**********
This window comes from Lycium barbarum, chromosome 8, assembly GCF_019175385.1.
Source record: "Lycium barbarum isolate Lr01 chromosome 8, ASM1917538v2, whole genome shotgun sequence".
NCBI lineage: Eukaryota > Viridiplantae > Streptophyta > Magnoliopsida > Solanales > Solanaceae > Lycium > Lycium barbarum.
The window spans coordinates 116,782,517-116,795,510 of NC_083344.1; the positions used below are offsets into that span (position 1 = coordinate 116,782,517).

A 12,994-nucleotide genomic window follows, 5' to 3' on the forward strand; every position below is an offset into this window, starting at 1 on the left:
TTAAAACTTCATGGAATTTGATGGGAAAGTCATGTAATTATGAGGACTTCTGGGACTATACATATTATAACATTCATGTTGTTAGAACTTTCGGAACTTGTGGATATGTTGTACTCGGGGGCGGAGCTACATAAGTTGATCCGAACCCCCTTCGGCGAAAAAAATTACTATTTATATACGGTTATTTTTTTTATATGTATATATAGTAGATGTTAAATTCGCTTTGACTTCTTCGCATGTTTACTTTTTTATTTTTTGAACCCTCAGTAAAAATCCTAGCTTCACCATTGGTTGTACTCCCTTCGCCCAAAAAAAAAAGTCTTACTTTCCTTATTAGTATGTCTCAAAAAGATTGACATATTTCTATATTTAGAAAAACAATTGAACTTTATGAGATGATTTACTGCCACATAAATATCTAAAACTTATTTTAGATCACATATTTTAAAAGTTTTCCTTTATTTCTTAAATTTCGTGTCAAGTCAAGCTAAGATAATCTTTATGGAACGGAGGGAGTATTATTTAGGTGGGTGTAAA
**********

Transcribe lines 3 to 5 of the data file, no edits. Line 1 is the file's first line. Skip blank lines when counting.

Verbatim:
NCBI lineage: Eukaryota > Viridiplantae > Streptophyta > Magnoliopsida > Solanales > Solanaceae > Lycium > Lycium barbarum.
The window spans coordinates 116,782,517-116,795,510 of NC_083344.1; the positions used below are offsets into that span (position 1 = coordinate 116,782,517).

A 12,994-nucleotide genomic window follows, 5' to 3' on the forward strand; every position below is an offset into this window, starting at 1 on the left: